Second-year students in the Physician Assistant (PA) Program presented their final capstone projects involving a comprehensive literature review of a clinical topic of their choosing during a virtual event on April 16.
Projects were initiated after the students completed a course on research methods during their first year and were developed during their second year while doing clinical rotations.
“We’ve had more changes this year than we’ve ever had in the past. As a group, you have been fantastic and so flexible, bouncing with every change that has come your way. I can tell you that I could not be any more proud of the way that you’ve handled yourselves this year,” said Michael MacLean, MS, PA-C, director of the PA program and assistant professor of Medical Education.
The day-long event began with a keynote lecture delivered by Carolyn Bradley-Guidry, MPAS, DrPH, assistant dean for Diversity, Inclusion, and Equity Affairs and associate professor of PA studies at the University of Texas Southwestern Medical Center.
Bradley-Guidry discussed how she has committed her career to addressing social determinants of health and improving social diversity, and emphasized the importance of utilizing passion and persistence to elevate research opportunities as a PA. When faced with challenges, she reminded students to always remember their ABC’s: “adversity builds character.”
“When people think about clinical providers such as physician assistants, research is not normally the first thing that pops into an individual’s mind. Doing research provides the opportunity to fill knowledge gaps in and outside the clinical setting. Following your passion is exploring areas that spark your interest, developing your skills in a specific area and using those skills to contribute to something much greater and beyond yourself,” Bradley-Guidry said.
Students were then prompted to join virtual breakout rooms to present their projects, where faculty, staff and guests had the opportunity to ask follow-up questions after the presentations.
For her capstone project, Courtney Gullett, a second-year PA student, examined how participation in group prenatal care interventions could improve breastfeeding initiation and continuation rates in African American women.
Prior to attending Feinberg, Gullett worked for the Women, Infants, and Children (WIC) program in southwest Michigan, where she noticed some African American mothers chose not to breastfeed for multiple reasons, most commonly a lack of social support and inadequate knowledge about breastfeeding.
“We know from multiple areas of research that improved social networks increases rates of breastfeeding initiation in African American mothers, but the research on group prenatal care has been inconclusive to date,” Gullett said.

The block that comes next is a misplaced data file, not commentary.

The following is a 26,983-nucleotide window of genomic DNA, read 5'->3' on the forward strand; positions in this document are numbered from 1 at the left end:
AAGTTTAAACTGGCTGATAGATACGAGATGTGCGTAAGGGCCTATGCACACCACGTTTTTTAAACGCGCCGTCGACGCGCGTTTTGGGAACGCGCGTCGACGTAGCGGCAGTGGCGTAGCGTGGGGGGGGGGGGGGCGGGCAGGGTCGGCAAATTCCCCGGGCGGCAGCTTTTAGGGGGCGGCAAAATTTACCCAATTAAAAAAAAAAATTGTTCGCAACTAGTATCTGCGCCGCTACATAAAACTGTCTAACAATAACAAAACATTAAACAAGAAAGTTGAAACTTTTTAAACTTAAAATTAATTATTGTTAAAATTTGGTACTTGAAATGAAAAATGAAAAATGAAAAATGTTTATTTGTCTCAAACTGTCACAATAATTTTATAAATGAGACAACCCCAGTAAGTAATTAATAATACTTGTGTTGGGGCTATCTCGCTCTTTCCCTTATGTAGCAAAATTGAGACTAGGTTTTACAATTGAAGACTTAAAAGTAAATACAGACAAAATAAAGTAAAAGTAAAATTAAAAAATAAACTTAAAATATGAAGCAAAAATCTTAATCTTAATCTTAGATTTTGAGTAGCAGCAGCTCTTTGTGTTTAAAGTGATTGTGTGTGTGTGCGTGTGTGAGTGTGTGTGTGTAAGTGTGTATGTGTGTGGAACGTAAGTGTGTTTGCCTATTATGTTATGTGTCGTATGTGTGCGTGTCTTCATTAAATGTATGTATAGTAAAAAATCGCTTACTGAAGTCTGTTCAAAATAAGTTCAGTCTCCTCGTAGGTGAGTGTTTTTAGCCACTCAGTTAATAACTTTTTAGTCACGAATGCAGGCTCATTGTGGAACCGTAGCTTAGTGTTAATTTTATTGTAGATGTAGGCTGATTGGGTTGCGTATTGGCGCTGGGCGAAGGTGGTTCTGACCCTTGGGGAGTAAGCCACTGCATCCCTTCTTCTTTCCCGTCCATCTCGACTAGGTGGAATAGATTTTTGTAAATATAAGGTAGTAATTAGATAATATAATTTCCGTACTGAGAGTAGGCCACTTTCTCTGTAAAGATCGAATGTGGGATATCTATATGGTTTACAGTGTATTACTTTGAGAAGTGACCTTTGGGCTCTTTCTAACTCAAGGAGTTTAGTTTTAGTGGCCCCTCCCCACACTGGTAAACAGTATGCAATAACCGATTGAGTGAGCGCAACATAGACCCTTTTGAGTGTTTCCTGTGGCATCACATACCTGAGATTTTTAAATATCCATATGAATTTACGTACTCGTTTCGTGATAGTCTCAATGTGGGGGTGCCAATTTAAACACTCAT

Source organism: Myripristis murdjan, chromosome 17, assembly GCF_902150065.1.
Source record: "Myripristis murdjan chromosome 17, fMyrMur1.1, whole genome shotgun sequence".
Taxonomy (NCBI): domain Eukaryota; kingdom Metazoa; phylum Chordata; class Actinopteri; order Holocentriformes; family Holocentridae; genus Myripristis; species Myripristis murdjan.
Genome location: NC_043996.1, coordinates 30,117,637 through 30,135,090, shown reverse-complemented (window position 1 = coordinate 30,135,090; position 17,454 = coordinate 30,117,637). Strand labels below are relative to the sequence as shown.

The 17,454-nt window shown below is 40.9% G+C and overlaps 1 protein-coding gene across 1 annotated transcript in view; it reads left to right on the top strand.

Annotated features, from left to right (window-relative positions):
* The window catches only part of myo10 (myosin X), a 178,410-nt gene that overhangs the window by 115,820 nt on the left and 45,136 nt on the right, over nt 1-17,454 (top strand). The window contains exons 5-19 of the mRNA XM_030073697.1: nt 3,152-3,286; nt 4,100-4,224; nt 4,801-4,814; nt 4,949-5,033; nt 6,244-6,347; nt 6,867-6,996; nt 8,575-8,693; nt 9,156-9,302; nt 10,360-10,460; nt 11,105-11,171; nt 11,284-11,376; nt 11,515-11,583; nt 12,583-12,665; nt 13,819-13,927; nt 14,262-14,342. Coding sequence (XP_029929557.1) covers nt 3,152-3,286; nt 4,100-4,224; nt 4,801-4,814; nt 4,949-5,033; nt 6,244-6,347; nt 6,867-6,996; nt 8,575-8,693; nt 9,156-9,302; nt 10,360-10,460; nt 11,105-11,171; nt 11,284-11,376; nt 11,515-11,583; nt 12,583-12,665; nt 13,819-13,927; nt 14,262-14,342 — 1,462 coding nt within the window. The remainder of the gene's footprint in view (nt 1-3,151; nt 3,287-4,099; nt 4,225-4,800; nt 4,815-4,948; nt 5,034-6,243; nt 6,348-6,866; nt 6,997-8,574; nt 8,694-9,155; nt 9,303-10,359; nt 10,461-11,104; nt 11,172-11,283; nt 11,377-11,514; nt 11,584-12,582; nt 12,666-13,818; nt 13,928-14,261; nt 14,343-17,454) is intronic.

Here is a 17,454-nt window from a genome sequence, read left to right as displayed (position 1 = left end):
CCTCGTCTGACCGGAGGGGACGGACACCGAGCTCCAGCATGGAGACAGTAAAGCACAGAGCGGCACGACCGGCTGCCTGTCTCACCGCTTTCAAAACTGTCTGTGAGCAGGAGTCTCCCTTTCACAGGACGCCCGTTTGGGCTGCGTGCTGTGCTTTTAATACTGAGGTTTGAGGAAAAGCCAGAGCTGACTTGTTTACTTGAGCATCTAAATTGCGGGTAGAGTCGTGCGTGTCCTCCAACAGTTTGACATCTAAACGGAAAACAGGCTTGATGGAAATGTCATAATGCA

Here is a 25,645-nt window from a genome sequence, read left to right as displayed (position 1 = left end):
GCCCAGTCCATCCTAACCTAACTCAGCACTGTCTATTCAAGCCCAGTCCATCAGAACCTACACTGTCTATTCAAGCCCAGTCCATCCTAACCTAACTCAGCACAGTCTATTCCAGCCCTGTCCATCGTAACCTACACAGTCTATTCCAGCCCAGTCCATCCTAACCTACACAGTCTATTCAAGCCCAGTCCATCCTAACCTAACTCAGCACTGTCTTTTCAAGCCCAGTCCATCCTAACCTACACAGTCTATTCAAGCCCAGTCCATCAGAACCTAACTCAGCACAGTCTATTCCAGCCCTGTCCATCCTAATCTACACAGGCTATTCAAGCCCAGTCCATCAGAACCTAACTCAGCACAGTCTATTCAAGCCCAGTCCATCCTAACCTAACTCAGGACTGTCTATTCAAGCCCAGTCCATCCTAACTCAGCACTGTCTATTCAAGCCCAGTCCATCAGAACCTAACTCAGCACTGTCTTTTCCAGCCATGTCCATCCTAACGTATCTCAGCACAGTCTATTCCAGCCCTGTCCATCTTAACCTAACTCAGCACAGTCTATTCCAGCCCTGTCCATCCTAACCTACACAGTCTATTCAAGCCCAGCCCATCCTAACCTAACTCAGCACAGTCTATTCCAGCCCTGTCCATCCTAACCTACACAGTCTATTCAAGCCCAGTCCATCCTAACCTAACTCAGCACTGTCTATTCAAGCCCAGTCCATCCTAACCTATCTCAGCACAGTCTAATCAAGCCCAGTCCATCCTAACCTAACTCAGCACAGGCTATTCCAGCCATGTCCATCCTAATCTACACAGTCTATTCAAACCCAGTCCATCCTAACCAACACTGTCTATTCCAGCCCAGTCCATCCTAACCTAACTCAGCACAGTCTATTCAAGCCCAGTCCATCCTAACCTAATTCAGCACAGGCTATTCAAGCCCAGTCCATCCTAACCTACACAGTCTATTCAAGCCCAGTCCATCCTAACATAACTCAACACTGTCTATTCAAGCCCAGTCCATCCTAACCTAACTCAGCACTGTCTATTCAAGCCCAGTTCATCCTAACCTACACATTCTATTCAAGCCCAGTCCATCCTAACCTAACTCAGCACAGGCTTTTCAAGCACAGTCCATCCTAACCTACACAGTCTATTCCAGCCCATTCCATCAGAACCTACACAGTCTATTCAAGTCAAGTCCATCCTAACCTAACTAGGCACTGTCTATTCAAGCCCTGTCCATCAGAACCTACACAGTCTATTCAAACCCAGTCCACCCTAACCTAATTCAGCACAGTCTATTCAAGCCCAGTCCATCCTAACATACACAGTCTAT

From her analysis, she found that African American mothers who participated in prenatal care support groups had improved breastfeeding initiation and continuation rates. Additionally, she proposed that African American women who are more likely to have worsened maternal and fetal outcomes may be more inclined to participate in group prenatal care settings, though further research is warranted.
Emily Braun, another second-year PA student, compared the effects of oral contraceptives for the management of menstrual migraines without aura, or typical warning signs, in reproductive-aged women.
“Around 65 percent of women in the U.S. are already using some form of contraception, so my idea was to treat menstrual migraines with a pill that many women already have a desire to be on that is also relatively safe,” Braun said. “There is a lot of data and research on migraine headaches, however interestingly enough it is still not completely understood.”
From her literature analysis, Braun found that the maintenance of a steady serum estrogen level is directly correlated with reducing menstrual migraines. Furthermore, using a progesterone-only pill or a combined hormonal contraceptive pill are effective in reducing migraine frequency and intensity.
“When deciding which option is best for patients, it is important to assess their thromboembolic risk and preferences with regards to menstrual bleeding profile,” Braun said.
Second-year PA student Zoe Quinette found evidence for the potential of an HPV self-swab test to increase cervical cancer screening among under screened women in the U.S. and reduce disparities related to cervical cancer.
“I was inspired to pursue this topic because I saw an opportunity to explore a screening modality that has not been widely studied in the United States but has the potential to reach more women and make it easier to prioritize screening for cervical cancer. The self-swab allows women to decide which mode of screening works best for them, which may provide a sense of autonomy and empowerment in making the decision to get screened,” Quinette said.